Aviation education

Published 4:28 pm Monday, September 14, 2009

Standing on the wing of John Ward’s Ercoupe, pilot Ladd Mayer explained the history of the antique plane to Birmingham Southern student Blake Yance.

Yance took a tour of the Shelby County Airport along with more than a dozen other BSC students Aug. 31. Their advisors, Matthew Mielke and David Smith, wanted to expose the students to a new discipline. While Mielke teaches theater and Smith leads courses in music, they both spend their free time as private pilots.

“Aviation is something very near and dear to our hearts,” Mielke said. “We were hoping they would see how aviation affects so many aspects of life and their own family members’ lives.”

Smith said the two intended to offer the students a look at the benefits and liabilities of a general aviation airport. They wanted their students to experience aeronautics and engineering, running a business, the economics of an airport and the other careers that are applied in its daily activity.

“Since we are a liberal arts college, we wanted these new students to encounter interdisciplinary thinking, in this case about airports,” Smith said.

Not only did they discover the economics of an airport, but they also learned about what keeps an airplane in the air, why knowledge of weather is important and what career options are available.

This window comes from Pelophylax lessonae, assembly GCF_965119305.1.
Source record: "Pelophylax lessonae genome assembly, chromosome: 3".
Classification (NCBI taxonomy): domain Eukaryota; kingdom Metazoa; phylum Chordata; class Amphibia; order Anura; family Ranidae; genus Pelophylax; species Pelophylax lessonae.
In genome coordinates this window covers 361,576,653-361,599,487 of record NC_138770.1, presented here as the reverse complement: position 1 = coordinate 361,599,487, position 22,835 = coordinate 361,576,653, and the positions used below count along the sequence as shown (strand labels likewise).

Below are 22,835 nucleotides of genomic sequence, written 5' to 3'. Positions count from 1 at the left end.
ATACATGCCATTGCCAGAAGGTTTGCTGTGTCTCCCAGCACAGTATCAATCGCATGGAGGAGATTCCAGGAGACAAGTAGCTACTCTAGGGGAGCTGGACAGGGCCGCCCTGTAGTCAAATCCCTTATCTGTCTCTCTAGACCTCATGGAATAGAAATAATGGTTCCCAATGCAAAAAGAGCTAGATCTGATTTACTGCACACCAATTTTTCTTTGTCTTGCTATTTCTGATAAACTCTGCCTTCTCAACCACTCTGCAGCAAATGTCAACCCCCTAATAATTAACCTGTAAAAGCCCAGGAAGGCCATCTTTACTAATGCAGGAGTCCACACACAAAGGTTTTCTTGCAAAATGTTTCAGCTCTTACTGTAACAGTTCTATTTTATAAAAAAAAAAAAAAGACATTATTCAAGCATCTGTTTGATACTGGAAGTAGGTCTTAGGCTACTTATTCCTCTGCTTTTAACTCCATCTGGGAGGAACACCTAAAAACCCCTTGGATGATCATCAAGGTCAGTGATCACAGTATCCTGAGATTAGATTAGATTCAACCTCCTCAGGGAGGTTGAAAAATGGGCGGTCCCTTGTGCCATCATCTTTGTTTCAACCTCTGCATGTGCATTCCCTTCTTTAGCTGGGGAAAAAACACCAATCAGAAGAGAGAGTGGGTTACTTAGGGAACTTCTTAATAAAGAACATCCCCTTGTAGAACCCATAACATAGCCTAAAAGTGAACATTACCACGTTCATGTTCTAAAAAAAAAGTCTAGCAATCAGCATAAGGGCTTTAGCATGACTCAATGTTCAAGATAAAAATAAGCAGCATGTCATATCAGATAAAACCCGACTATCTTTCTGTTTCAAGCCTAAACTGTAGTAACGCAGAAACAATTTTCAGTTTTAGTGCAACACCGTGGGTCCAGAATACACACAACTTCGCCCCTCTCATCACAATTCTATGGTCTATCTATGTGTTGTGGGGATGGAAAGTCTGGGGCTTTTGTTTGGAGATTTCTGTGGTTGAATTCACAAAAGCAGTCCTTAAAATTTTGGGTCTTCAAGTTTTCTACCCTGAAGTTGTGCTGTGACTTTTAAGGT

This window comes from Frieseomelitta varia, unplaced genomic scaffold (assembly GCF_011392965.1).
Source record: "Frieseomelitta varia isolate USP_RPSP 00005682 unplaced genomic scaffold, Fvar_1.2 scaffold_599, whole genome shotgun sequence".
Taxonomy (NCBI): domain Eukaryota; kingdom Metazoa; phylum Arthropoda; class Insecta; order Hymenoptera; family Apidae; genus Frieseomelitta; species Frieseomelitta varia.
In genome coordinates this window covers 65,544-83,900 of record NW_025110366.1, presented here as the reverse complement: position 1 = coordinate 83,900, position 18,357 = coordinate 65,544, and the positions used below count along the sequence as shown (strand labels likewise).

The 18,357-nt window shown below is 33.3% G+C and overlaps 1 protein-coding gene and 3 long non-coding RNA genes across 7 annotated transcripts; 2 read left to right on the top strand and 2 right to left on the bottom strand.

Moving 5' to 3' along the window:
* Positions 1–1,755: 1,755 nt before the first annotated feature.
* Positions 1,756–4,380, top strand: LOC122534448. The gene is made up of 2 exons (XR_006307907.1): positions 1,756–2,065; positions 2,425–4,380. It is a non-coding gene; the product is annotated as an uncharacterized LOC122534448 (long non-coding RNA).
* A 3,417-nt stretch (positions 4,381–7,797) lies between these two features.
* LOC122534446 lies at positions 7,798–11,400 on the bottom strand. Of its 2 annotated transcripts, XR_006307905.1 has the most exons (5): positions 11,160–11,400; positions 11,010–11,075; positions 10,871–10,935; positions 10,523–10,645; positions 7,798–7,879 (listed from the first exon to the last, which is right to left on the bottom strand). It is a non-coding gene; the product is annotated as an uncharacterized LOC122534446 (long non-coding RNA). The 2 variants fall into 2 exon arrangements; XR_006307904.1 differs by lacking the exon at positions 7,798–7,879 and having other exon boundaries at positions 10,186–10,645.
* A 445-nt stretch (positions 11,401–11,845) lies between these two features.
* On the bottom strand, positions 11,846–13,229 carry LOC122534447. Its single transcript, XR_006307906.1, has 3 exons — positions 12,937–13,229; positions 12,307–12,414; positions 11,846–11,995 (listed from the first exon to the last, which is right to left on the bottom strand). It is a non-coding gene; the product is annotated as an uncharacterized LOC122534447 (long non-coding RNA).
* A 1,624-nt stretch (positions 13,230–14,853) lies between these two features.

Student Janelle West said she never considered the close connection between weather and flight.

“One job that surprised me was meterology. I never realized how much flying depends on the weather,” West said. “It is crucial to have an accurate weather report in order to plan a flight. The trip was very eye opening.”

Shelby County Aviation Association President Rick Kilgore said 14 volunteers made their personal knowledge and their personal planes available. The day included looks at gliders, low wing and high wing aircraft and tail draggers. He said students also learned they could explore careers in everything from the military to the National Weather Service.

“Most of them had not flown in small planes or been exposed to general aviation,” Kilgore said. “I think they were surprised at the impact of aviation.”

Kilgore said it’s important for people to realize how vital aviation is to communities. He said they provide a hub of transportation for small businesses, keep track of the weather and even offer recreational value. Smith said the students expressed delight with what they heard and saw.

“Having an opportunity to see small airplanes up close, to get inside and play with the controls was a big hit,” he said.

West said she was also excited to learn people could gain a pilot’s license for their own personal pleasure.

“I really enjoyed seeing all the different types of planes,” West said. “It’s incredible how simple laws of physics can keep planes up in the air.”